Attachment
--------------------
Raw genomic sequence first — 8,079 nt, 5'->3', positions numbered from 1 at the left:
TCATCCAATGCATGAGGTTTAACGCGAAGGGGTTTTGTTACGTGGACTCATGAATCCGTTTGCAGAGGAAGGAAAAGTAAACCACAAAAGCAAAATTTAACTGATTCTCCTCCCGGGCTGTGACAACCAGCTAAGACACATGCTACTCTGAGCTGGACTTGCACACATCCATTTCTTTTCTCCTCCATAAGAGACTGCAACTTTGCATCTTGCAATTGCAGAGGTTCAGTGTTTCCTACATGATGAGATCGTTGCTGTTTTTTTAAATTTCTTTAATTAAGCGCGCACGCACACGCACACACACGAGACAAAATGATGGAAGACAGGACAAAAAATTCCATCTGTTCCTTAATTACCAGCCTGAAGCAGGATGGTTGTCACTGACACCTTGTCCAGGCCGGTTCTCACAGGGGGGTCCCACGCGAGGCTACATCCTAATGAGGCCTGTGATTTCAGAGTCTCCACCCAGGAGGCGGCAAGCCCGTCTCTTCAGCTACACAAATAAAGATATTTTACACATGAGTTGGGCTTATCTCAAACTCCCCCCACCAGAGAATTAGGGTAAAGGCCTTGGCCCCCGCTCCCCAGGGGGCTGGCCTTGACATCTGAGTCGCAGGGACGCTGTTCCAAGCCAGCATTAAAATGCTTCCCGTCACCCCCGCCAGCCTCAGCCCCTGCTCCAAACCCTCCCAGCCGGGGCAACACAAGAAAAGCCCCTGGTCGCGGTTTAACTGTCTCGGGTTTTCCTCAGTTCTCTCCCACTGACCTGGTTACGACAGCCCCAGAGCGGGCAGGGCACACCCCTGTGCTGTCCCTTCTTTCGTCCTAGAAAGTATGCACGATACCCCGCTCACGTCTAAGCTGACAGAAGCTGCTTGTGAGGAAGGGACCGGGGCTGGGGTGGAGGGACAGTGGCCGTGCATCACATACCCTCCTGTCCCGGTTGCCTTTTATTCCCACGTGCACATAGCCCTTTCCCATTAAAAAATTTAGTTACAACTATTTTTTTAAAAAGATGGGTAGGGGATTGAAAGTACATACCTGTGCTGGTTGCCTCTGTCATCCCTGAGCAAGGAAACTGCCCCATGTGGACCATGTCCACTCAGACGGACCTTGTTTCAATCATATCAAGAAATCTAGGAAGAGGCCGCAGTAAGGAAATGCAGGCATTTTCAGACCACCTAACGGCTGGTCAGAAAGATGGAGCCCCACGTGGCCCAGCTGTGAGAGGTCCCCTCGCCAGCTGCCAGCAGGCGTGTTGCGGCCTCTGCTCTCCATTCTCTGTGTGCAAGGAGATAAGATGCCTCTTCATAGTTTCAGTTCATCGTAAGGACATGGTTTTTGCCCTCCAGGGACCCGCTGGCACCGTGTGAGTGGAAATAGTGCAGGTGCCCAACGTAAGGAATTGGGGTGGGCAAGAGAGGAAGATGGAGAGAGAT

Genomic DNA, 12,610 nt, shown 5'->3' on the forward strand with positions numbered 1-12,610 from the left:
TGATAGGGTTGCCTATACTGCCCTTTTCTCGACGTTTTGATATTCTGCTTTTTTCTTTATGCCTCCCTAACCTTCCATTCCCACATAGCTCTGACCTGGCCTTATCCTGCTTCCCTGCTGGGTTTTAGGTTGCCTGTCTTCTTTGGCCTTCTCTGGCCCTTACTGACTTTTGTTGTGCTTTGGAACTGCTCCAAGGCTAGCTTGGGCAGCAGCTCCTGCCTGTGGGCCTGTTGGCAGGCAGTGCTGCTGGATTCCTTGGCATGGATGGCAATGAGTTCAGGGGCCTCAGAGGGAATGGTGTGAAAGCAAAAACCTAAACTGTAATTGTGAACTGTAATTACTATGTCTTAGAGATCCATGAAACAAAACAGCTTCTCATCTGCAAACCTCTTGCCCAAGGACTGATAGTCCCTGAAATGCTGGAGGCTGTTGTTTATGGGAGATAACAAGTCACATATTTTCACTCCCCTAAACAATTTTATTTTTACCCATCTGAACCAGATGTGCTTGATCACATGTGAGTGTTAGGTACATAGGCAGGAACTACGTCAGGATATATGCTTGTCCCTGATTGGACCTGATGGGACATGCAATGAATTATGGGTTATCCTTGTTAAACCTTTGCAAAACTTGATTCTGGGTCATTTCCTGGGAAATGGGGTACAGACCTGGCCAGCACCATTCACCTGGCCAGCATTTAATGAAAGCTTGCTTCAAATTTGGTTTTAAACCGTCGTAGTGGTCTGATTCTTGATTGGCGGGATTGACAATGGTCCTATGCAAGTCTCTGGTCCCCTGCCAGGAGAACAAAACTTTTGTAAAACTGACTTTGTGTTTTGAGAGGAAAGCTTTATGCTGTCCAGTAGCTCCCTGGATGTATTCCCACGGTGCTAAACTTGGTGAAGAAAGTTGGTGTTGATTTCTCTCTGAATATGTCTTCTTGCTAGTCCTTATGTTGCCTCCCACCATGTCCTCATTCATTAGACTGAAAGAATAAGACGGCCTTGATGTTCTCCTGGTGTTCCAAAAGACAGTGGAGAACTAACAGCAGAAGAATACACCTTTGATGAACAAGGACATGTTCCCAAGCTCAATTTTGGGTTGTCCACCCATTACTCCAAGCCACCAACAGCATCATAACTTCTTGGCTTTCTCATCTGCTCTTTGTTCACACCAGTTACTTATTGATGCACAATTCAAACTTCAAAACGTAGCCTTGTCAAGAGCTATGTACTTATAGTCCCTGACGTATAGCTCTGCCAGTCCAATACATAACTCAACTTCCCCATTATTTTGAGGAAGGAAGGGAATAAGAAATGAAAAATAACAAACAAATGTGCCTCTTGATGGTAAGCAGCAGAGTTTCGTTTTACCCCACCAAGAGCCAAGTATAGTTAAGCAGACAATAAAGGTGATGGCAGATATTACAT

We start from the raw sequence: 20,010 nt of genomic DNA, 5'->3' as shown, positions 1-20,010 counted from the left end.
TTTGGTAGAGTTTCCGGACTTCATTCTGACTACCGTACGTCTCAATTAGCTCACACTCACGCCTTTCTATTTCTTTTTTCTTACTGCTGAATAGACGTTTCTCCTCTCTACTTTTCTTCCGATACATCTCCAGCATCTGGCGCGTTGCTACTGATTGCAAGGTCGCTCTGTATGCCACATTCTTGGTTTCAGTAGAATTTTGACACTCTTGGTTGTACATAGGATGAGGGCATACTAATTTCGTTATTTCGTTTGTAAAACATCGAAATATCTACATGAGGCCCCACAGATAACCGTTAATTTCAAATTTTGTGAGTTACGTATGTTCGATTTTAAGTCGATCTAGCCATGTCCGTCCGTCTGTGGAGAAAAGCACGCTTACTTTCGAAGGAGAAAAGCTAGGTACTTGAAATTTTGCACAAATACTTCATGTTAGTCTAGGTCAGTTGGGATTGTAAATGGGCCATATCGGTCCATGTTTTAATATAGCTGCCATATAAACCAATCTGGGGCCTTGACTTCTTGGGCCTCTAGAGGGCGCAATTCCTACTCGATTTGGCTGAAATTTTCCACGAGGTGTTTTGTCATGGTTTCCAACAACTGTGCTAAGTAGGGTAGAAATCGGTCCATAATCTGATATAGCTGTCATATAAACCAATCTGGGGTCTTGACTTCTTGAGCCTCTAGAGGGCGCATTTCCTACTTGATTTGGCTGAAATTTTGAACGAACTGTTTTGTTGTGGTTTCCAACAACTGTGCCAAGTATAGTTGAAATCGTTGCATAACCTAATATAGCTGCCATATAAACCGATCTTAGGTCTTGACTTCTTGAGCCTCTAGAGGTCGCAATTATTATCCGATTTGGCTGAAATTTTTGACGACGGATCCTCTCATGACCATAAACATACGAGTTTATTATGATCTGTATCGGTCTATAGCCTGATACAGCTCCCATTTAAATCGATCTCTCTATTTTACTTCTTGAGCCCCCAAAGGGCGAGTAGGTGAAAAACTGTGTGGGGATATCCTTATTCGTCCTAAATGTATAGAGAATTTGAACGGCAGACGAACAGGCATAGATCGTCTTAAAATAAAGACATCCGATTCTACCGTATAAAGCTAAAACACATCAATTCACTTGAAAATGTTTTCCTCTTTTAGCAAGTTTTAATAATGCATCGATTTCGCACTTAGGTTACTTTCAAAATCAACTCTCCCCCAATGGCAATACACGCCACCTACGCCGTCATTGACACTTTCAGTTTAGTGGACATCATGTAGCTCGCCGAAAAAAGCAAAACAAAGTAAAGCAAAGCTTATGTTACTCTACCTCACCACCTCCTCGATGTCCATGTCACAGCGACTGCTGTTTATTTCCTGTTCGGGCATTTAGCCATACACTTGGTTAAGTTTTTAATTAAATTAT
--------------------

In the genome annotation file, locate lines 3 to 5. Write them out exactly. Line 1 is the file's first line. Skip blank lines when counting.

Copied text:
Genomic DNA, 12,610 nt, shown 5'->3' on the forward strand with positions numbered 1-12,610 from the left:
TGATAGGGTTGCCTATACTGCCCTTTTCTCGACGTTTTGATATTCTGCTTTTTTCTTTATGCCTCCCTAACCTTCCATTCCCACATAGCTCTGACCTGGCCTTATCCTGCTTCCCTGCTGGGTTTTAGGTTGCCTGTCTTCTTTGGCCTTCTCTGGCCCTTACTGACTTTTGTTGTGCTTTGGAACTGCTCCAAGGCTAGCTTGGGCAGCAGCTCCTGCCTGTGGGCCTGTTGGCAGGCAGTGCTGCTGGATTCCTTGGCATGGATGGCAATGAGTTCAGGGGCCTCAGAGGGAATGGTGTGAAAGCAAAAACCTAAACTGTAATTGTGAACTGTAATTACTATGTCTTAGAGATCCATGAAACAAAACAGCTTCTCATCTGCAAACCTCTTGCCCAAGGACTGATAGTCCCTGAAATGCTGGAGGCTGTTGTTTATGGGAGATAACAAGTCACATATTTTCACTCCCCTAAACAATTTTATTTTTACCCATCTGAACCAGATGTGCTTGATCACATGTGAGTGTTAGGTACATAGGCAGGAACTACGTCAGGATATATGCTTGTCCCTGATTGGACCTGATGGGACATGCAATGAATTATGGGTTATCCTTGTTAAACCTTTGCAAAACTTGATTCTGGGTCATTTCCTGGGAAATGGGGTACAGACCTGGCCAGCACCATTCACCTGGCCAGCATTTAATGAAAGCTTGCTTCAAATTTGGTTTTAAACCGTCGTAGTGGTCTGATTCTTGATTGGCGGGATTGACAATGGTCCTATGCAAGTCTCTGGTCCCCTGCCAGGAGAACAAAACTTTTGTAAAACTGACTTTGTGTTTTGAGAGGAAAGCTTTATGCTGTCCAGTAGCTCCCTGGATGTATTCCCACGGTGCTAAACTTGGTGAAGAAAGTTGGTGTTGATTTCTCTCTGAATATGTCTTCTTGCTAGTCCTTATGTTGCCTCCCACCATGTCCTCATTCATTAGACTGAAAGAATAAGACGGCCTTGATGTTCTCCTGGTGTTCCAAAAGACAGTGGAGAACTAACAGCAGAAGAATACACCTTTGATGAACAAGGACATGTTCCCAAGCTCAATTTTGGGTTGTCCACCCATTACTCCAAGCCACCAACAGCATCATAACTTCTTGGCTTTCTCATCTGCTCTTTGTTCACACCAGTTACTTATTGATGCACAATTCAAACTTCAAAACGTAGCCTTGTCAAGAGCTATGTACTTATAGTCCCTGACGTATAGCTCTGCCAGTCCAATACATAACTCAACTTCCCCATTATTTTGAGGAAGGAAGGGAATAAGAAATGAAAAATAACAAACAAATGTGCCTCTTGATGGTAAGCAGCAGAGTTTCGTTTTACCCCACCAAGAGCCAAGTATAGTTAAGCAGACAATAAAGGTGATGGCAGATATTACAT

We start from the raw sequence: 20,010 nt of genomic DNA, 5'->3' as shown, positions 1-20,010 counted from the left end.